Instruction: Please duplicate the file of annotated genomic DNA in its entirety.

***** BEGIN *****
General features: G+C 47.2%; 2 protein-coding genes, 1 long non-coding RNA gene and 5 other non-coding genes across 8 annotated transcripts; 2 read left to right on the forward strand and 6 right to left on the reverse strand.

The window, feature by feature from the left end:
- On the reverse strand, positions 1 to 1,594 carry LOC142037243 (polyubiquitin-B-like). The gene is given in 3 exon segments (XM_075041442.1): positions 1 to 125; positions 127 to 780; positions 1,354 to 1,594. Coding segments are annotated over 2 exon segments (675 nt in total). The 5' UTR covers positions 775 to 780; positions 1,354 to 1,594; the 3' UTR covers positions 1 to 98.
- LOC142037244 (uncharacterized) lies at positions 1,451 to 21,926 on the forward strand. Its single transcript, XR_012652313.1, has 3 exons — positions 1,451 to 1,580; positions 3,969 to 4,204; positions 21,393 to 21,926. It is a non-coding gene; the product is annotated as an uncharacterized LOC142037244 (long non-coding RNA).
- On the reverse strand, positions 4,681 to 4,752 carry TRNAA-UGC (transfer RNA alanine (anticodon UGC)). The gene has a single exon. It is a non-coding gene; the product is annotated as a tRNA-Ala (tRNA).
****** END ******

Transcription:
General features: G+C 47.2%; 2 protein-coding genes, 1 long non-coding RNA gene and 5 other non-coding genes across 8 annotated transcripts; 2 read left to right on the forward strand and 6 right to left on the reverse strand.

The window, feature by feature from the left end:
- On the reverse strand, positions 1 to 1,594 carry LOC142037243 (polyubiquitin-B-like). The gene is given in 3 exon segments (XM_075041442.1): positions 1 to 125; positions 127 to 780; positions 1,354 to 1,594. Coding segments are annotated over 2 exon segments (675 nt in total). The 5' UTR covers positions 775 to 780; positions 1,354 to 1,594; the 3' UTR covers positions 1 to 98.
- LOC142037244 (uncharacterized) lies at positions 1,451 to 21,926 on the forward strand. Its single transcript, XR_012652313.1, has 3 exons — positions 1,451 to 1,580; positions 3,969 to 4,204; positions 21,393 to 21,926. It is a non-coding gene; the product is annotated as an uncharacterized LOC142037244 (long non-coding RNA).
- On the reverse strand, positions 4,681 to 4,752 carry TRNAA-UGC (transfer RNA alanine (anticodon UGC)). The gene has a single exon. It is a non-coding gene; the product is annotated as a tRNA-Ala (tRNA).